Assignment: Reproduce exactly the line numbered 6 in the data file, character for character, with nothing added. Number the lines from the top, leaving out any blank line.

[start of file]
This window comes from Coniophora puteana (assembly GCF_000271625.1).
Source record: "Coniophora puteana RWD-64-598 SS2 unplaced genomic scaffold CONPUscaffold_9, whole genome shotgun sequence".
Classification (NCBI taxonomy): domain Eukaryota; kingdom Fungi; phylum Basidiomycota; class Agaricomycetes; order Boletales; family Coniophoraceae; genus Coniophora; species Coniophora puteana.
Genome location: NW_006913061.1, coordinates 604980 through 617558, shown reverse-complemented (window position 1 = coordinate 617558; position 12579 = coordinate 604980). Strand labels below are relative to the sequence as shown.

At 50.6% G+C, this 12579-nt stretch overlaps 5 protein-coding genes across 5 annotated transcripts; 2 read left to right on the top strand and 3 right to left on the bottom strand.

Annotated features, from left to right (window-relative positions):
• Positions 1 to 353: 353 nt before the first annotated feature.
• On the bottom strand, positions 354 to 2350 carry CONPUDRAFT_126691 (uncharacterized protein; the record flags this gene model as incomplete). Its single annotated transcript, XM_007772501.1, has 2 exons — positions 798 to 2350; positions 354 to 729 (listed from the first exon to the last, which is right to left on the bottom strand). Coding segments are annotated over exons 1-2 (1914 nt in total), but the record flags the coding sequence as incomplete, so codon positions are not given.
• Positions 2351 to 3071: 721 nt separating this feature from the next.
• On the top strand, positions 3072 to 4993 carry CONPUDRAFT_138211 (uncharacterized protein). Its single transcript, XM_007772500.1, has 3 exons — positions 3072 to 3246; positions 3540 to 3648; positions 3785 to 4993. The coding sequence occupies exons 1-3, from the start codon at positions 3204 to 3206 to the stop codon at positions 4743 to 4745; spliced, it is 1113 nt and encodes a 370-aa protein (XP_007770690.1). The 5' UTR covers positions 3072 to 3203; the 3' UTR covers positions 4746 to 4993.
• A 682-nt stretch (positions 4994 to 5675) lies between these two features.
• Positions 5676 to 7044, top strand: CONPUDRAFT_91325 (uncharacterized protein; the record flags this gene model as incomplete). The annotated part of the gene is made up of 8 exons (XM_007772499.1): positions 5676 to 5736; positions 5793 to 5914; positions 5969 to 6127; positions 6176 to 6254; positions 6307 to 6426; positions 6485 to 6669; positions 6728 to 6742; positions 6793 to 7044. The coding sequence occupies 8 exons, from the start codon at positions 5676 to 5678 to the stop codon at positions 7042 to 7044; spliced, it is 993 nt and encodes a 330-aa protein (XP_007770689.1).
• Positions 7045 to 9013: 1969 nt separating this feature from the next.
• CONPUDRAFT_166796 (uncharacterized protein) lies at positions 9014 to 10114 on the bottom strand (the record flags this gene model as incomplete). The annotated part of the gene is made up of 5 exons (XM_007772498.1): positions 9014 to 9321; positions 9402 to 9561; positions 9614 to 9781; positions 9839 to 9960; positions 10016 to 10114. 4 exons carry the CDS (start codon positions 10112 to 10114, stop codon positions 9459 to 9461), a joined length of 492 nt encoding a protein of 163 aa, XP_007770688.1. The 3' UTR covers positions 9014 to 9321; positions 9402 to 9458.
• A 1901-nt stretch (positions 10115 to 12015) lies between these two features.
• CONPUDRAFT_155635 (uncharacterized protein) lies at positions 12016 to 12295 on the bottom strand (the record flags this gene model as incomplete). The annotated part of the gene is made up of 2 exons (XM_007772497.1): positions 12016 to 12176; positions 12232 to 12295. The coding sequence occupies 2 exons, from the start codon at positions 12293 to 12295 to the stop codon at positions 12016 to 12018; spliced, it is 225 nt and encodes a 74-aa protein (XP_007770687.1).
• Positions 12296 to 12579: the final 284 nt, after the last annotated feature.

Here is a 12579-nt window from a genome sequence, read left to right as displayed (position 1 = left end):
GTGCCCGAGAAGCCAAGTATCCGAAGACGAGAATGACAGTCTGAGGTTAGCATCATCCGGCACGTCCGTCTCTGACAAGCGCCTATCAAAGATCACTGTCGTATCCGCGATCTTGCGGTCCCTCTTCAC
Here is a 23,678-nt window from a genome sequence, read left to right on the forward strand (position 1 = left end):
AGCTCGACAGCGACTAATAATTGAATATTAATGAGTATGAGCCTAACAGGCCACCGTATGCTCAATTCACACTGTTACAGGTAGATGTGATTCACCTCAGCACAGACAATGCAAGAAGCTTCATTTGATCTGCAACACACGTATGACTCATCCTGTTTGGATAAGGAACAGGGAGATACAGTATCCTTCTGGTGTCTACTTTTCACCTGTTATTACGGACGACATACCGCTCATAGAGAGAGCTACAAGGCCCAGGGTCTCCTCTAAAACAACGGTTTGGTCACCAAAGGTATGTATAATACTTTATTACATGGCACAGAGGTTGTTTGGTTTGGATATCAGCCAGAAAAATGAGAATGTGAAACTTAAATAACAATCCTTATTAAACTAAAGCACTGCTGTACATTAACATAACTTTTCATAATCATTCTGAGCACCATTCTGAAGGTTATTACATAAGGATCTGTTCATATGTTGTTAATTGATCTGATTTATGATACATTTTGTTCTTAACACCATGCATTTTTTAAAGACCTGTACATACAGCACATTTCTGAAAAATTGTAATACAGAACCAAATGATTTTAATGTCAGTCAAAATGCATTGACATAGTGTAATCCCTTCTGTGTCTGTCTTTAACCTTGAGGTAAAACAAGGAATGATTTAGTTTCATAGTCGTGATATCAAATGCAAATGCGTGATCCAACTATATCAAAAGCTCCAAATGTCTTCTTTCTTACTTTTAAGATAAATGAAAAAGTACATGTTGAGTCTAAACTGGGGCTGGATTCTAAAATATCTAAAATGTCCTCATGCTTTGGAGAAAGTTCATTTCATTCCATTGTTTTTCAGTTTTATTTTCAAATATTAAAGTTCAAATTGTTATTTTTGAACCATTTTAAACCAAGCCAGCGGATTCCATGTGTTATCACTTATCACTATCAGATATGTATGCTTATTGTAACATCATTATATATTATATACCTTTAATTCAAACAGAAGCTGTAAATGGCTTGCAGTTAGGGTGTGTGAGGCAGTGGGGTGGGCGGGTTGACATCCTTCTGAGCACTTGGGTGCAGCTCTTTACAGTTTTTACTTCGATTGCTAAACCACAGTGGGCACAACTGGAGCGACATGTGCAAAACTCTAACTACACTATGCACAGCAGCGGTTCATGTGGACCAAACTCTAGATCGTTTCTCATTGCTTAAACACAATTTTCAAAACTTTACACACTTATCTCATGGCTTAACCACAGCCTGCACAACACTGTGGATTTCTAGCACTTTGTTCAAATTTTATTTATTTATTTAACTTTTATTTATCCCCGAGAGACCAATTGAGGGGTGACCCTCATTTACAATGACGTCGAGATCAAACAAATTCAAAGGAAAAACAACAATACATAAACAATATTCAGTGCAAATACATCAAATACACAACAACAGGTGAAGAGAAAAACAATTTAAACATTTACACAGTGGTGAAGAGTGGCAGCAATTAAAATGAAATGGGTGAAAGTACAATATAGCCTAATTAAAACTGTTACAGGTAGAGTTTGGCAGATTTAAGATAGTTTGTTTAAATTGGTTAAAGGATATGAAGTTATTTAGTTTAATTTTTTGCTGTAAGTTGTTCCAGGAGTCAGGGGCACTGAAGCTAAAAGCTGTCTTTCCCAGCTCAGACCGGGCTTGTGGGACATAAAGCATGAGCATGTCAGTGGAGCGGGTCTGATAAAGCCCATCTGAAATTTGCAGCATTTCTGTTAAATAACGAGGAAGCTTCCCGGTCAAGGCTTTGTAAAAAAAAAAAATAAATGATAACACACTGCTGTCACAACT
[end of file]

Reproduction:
Annotated features, from left to right (window-relative positions):